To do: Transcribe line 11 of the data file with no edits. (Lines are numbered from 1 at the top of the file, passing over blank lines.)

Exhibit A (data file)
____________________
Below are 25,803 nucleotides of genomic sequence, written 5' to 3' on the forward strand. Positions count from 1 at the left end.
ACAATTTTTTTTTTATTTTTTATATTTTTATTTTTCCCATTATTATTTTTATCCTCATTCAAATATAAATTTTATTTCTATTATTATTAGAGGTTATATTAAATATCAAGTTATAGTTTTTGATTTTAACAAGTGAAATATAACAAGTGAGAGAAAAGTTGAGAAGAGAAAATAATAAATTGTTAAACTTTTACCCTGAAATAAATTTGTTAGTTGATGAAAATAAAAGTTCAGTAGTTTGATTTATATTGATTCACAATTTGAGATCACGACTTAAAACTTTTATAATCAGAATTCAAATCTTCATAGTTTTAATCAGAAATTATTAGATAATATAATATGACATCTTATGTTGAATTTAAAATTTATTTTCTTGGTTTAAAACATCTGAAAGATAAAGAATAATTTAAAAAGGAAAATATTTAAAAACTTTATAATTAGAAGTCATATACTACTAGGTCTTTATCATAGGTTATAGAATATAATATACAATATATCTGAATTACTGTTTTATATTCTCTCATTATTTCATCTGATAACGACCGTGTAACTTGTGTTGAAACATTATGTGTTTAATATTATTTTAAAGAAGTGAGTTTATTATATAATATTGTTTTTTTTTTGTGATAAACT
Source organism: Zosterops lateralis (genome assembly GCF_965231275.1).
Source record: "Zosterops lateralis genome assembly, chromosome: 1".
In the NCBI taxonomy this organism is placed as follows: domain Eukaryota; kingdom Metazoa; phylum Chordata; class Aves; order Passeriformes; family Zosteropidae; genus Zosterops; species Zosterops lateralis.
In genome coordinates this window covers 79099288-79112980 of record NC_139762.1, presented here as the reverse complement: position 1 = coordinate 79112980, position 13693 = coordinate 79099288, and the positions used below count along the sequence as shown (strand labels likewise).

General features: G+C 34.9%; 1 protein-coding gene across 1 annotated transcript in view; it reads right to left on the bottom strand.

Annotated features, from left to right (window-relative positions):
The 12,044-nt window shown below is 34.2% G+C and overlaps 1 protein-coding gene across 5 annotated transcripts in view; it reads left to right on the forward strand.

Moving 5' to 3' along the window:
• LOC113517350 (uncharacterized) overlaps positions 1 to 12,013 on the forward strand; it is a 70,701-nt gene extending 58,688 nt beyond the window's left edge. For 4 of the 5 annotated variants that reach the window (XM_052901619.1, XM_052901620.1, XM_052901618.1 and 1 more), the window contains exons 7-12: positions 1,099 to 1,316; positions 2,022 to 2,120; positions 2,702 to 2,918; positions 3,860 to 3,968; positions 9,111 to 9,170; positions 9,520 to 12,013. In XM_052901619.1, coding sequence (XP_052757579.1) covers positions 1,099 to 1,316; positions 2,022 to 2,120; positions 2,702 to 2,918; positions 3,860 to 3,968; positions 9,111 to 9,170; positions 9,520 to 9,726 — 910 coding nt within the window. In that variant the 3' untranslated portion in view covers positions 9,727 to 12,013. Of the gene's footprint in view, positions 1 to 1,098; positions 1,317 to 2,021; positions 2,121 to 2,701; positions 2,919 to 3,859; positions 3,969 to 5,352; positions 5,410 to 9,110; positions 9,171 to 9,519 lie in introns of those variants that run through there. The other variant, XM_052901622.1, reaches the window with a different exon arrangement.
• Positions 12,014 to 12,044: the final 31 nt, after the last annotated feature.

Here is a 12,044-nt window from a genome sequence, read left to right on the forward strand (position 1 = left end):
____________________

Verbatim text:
• LOC113517350 (uncharacterized) overlaps positions 1 to 12,013 on the forward strand; it is a 70,701-nt gene extending 58,688 nt beyond the window's left edge. For 4 of the 5 annotated variants that reach the window (XM_052901619.1, XM_052901620.1, XM_052901618.1 and 1 more), the window contains exons 7-12: positions 1,099 to 1,316; positions 2,022 to 2,120; positions 2,702 to 2,918; positions 3,860 to 3,968; positions 9,111 to 9,170; positions 9,520 to 12,013. In XM_052901619.1, coding sequence (XP_052757579.1) covers positions 1,099 to 1,316; positions 2,022 to 2,120; positions 2,702 to 2,918; positions 3,860 to 3,968; positions 9,111 to 9,170; positions 9,520 to 9,726 — 910 coding nt within the window. In that variant the 3' untranslated portion in view covers positions 9,727 to 12,013. Of the gene's footprint in view, positions 1 to 1,098; positions 1,317 to 2,021; positions 2,121 to 2,701; positions 2,919 to 3,859; positions 3,969 to 5,352; positions 5,410 to 9,110; positions 9,171 to 9,519 lie in introns of those variants that run through there. The other variant, XM_052901622.1, reaches the window with a different exon arrangement.